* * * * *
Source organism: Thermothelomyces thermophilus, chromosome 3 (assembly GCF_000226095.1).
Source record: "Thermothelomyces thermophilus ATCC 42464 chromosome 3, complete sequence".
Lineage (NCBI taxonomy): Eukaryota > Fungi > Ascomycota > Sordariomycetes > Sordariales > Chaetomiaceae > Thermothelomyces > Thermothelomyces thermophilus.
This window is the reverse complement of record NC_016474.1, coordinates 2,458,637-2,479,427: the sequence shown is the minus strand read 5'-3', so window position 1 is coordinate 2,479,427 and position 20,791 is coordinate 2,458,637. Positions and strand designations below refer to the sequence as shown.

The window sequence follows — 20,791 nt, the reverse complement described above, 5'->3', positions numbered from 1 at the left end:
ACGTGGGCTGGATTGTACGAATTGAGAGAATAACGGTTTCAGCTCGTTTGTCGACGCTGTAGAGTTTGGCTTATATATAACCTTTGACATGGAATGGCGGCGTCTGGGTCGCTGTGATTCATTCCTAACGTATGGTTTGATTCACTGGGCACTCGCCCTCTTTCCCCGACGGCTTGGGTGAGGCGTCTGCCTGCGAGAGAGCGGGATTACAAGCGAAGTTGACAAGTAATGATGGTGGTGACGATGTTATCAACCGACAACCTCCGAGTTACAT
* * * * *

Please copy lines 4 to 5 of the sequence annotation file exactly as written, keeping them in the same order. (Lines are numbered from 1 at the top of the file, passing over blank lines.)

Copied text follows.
This window is the reverse complement of record NC_016474.1, coordinates 2,458,637-2,479,427: the sequence shown is the minus strand read 5'-3', so window position 1 is coordinate 2,479,427 and position 20,791 is coordinate 2,458,637. Positions and strand designations below refer to the sequence as shown.

The window sequence follows — 20,791 nt, the reverse complement described above, 5'->3', positions numbered from 1 at the left end: